All through the nineties and into the noughties, there was only one place to see and be seen in Dublin on a Saturday and that was The Unicorn.
Somehow, despite some ordinary food and an expensive wine list, it became the haunt of Dublin's great and good. Here it was that some of our best known property developers, bankers and moneymen held court, their lunches frequently extending right through to the evening.
Like our boom days, those days are gone. The Unicorn became a symbol of what happens when you overstretch, in this case adding another restaurant just around the corner called Il Segreto. It became the enterprise that brought the house of cards tumbling down.
But like any good phoenix, the Unicorn has risen again under new management, with new chefs and a new menu. Only time will tell if it regains its position as a meeting house for the glitterati.
I was curious enough about the new incarnation that I felt it was time to check it out, and for company I had Concetto Lamalfa, a multi-hyphenate of a man - writer, videographer, poet and magazine publisher. If you need to know what's going on among Ireland's Italian community, his 'Italia Stampa' is the place to start.
We arrived on a midweek night quite early, to find a pretty well filled restaurant. After an hour or so it had filled to capacity, so they must be doing something right, I thought. The menus arrived with two totally delicious breads, a still warm sourdough bread and a crisp flat bread flavoured with fennel seed. This last bread was really good, so much so we had to ask for more. It's apparently a Sardinian speciality called either 'music paper bread' or in Sardo, carasau.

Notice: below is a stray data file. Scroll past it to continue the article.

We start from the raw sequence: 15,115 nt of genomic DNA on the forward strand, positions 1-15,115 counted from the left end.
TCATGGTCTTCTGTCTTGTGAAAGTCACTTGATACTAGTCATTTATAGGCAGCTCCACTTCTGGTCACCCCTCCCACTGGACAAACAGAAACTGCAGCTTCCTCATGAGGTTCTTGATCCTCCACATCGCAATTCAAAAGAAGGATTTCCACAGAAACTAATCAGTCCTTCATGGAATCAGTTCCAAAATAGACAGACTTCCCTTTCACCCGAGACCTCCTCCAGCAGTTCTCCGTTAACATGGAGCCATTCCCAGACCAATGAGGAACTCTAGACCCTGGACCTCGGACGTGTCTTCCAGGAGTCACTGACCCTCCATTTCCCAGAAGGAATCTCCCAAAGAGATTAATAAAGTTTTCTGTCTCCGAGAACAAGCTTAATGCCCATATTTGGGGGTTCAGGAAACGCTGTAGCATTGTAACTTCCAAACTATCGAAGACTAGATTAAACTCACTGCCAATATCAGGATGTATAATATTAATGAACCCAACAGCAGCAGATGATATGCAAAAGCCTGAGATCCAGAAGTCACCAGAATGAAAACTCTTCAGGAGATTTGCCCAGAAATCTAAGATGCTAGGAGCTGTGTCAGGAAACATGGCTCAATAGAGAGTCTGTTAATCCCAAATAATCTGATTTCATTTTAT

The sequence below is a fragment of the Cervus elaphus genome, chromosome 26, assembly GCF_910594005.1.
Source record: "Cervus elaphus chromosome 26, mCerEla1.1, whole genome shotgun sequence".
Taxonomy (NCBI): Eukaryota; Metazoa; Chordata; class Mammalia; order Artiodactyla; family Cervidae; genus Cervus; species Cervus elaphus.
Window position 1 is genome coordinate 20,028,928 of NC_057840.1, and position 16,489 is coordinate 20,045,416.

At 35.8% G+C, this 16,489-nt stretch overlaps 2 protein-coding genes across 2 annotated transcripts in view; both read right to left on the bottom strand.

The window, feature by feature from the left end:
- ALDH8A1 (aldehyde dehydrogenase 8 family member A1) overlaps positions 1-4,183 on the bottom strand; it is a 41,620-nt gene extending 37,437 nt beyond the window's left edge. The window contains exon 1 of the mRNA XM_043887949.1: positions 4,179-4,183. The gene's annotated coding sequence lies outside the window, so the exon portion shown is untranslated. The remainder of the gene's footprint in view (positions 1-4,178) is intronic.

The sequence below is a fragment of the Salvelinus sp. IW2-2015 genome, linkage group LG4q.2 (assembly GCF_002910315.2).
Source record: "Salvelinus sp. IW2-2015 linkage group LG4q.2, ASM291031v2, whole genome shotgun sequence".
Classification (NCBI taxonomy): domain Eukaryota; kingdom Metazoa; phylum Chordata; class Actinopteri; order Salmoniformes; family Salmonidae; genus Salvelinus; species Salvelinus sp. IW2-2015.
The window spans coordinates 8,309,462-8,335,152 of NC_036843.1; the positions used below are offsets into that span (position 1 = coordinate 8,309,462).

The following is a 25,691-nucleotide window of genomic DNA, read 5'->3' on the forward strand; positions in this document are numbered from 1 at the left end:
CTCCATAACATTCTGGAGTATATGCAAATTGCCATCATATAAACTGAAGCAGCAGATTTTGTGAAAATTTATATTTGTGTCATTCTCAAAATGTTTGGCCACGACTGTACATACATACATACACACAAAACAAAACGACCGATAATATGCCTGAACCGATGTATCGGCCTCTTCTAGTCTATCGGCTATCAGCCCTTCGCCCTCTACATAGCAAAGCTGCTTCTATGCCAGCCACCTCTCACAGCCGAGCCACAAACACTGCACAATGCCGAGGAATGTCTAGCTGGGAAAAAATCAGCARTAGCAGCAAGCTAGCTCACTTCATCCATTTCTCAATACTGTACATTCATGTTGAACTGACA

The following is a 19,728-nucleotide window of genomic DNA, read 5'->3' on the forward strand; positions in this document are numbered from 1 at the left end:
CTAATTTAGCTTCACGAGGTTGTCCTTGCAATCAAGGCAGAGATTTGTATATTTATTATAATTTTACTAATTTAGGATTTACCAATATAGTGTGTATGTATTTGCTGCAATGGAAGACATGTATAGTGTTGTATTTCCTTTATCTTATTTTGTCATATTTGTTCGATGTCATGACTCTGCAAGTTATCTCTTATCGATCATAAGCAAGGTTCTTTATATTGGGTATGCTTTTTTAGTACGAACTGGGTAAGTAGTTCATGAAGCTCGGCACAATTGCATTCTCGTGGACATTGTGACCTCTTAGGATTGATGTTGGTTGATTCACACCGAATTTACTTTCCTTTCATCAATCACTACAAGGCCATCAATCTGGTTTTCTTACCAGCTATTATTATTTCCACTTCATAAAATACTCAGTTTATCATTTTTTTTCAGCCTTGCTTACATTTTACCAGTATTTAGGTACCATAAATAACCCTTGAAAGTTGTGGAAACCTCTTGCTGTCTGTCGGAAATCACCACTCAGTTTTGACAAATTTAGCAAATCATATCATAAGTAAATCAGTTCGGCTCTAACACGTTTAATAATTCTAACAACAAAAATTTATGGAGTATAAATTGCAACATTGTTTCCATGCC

Looking down the menu my first thought was 'pricey'. When starters are well over €10 - for example scallops at €15.95, calamari €14.95 or langoustines at €17.50, you know you're not going to get away cheaply.
The main courses were similarly priced, with pasta dishes going up to €26.95 and fillet of beef selling for €31.95. I said to Concetto that I thought the menu looked pricey and he said "we should look at the set menu." We didn't have one on the table, so we asked for it.
It had a more restricted choice, of course, but it offered two courses for €21.50 or three for €26.50, much more in line with the average across the city. We decided that Concetto would choose from the à la carte, while I'd choose from the set menu, giving us a good spread across the two.
I turned to the wine list and discovered that the venerable tradition of an expensive list still obtains in The Unicorn. Very few of the listings are under €30, mostly the wines are priced between €30 and €60, with a few running up to three figures.
We decided on just a glass of white each, taking our sommelier's advice and having the Gavi di Gavi at €9.50 a glass. It was a pleasant enough wine, but in my opinion overpriced.
The soup of the day was lobster bisque, so Concetto ordered that and I had the Caprese salad. The bisque was very good, the taste of lobster shone through brightly, while the Caprese salad was perfectly acceptable.
I say 'acceptable' because the taste of ripe tomatoes still lingers in my memory from my holidays. If you've ever tasted tomatoes that have ripened in hot sun, rather than in glass houses, you'll know they're a very different fruit from our tomatoes.